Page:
#teachers

Preparations for the Japan Handover Ceremony

This week Kristen, our Education Development Intern, writes about the team’s activities to plan for a ceremony celebrating the completion of Impact Network’s grant from the Japanese Embassy in Lusaka.

February 28th is an exciting day at David Seidenfield School! The Japanese Ambassador to Zambia, H.E. Hidenobu Sobashima, as well as Chief M’ban’gombe, the Minister of Eastern Province the Hon. Makebi Zulu and many other government officials are visiting for a handover ceremony.  The Japanese Embassy funded the construction of three new school blocks at David Seidenfield, Mkale, and Zatose Community Schools. These buildings will accommodate more students at schools - an important step because there are more grade 7 students attending classes at Impact Schools.

The past week has been full of preparations, ranging from visiting the Ministry of Education offices in Katete and Chipata to deliver invitations to cleaning up the school.  Some of the highlights for me have been the many practices I’ve sat in on as students prepare poetry and dance pieces.

Several teachers at David Seidenfield and Kanyelele have spent countless hours over the past week working with students and helping them learn their routines. Joseph Banda, the head teacher at David Seidenfield, penned a beautiful poem thanking the Japanese Embassy, entitled Domo Arigatou Gozaimasu, and after plenty of auditions, Mphumulo Banda selected a group of five students to perform it. Zuwana Banda additionally coached a group of 6th and 7th graders on three songs and their respective dances. It’s inspiring to see the dedication that Zuwana and Mphumulo show.  They are new teachers and have stayed late every day of the past week to make sure everyone is ready for the ceremony! Many parents from David Seidenfield School have also been practicing nightly, as they are going to open the ceremony with a song and dance.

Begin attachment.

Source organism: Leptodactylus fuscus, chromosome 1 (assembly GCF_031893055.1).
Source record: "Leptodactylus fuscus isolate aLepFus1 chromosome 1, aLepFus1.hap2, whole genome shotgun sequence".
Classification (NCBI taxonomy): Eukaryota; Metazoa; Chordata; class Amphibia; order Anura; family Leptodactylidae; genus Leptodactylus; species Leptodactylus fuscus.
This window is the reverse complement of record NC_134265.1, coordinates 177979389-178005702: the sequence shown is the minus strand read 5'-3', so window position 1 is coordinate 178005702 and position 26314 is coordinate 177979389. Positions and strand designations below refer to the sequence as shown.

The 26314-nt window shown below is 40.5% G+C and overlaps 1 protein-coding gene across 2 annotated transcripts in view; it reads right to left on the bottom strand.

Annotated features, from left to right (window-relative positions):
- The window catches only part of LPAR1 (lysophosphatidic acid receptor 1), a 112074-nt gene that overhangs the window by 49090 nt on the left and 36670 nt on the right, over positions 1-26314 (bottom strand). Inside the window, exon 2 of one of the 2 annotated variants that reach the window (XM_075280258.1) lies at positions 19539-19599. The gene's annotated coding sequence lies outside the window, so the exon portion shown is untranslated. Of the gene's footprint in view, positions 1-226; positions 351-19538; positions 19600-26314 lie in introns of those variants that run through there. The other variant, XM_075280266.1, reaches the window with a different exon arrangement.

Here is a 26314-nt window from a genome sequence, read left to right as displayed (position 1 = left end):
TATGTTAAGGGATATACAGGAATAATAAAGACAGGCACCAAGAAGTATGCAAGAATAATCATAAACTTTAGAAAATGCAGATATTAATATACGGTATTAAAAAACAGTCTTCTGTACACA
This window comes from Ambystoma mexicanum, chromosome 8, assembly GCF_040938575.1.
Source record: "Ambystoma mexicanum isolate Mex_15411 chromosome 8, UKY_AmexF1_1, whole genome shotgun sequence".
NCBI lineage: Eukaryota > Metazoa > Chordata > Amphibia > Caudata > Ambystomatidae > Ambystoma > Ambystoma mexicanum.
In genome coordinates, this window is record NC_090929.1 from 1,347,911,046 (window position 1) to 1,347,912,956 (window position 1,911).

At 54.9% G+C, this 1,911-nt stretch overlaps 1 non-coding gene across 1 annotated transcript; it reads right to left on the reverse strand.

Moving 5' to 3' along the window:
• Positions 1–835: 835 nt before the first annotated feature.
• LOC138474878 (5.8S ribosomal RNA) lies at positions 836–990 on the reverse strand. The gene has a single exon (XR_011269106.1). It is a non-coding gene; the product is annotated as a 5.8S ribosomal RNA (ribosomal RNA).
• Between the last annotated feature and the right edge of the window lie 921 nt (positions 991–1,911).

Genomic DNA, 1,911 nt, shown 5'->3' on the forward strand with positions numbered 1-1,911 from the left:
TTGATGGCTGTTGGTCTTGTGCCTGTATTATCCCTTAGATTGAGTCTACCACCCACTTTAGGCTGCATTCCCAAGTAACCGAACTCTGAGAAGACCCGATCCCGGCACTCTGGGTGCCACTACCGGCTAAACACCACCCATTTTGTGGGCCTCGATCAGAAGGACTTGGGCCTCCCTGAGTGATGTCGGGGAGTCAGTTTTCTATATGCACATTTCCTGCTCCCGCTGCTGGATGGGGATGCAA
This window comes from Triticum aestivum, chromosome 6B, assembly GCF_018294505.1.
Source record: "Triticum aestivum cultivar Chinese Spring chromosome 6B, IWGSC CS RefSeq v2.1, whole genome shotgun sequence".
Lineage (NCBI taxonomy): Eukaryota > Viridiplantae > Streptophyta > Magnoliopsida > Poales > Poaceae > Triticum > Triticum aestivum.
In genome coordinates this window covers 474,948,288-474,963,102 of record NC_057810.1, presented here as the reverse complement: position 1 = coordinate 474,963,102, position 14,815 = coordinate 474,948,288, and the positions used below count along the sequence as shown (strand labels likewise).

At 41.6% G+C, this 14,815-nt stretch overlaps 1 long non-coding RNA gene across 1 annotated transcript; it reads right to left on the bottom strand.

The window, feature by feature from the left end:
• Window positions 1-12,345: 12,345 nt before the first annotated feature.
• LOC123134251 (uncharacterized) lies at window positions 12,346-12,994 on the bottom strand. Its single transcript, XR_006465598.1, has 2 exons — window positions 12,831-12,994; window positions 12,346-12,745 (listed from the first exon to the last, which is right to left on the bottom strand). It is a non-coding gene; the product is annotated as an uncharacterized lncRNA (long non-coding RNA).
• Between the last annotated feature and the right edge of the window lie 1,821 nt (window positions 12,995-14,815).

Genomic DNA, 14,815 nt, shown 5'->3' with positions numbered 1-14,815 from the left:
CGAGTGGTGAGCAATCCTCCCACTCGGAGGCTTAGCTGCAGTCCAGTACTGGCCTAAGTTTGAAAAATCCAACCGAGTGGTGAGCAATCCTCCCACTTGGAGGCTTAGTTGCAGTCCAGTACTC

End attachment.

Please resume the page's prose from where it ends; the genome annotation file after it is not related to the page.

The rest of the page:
The Nyau will perform at the beginning of the ceremony so that as guests arrive they will be greeted with traditional Chewa dancing. Huge piles of firewood have been delivered, tents have been pitched, 10 cooks have been hired, audio equipment has been set up, and we are all ready for the big day! As I write this, all of the performers are going through the last run-through of their pieces.   

As the Deputy Commissioner of Katete said during our meeting last week, the future of the children of Zambia is everyone’s priority and goal - the handover ceremony will be a special occasion marking progress towards the achievement of that goal.

Check back next week to read more about how the ceremony went!

Kristen 

Getting around in Eastern Province

In this post, I'd like to paint a picture of the sights, sounds, and modes of transport in Eastern Province, Zambia.

Getting around Katete district is proving to be an adventure in its own right. Three weeks ago, on our journey from Lusaka to Joel, we traveled on a crowded bus along the northern edge of Lower Zambezi National Park. To my surprise we were driving through lush, tropical mountains! While the area we are in now is not mountainous, it is quite hilly and the fields are many vibrant shades of green. The deep, rusty red clay underneath our feet offsets the green. As it’s currently rainy season, the skies are full of clouds, many fitting to burst with heavy rain. The sound of the rain on the tin roofs range from a light patter to a thunderous cacophony, which can cause classes to stop and conversations to be put on hold. The heavy rains also contribute to the erosion of roads and the formation of tiny rivers in the clay. This erosion makes travel challenging, especially the day of a storm and the day after.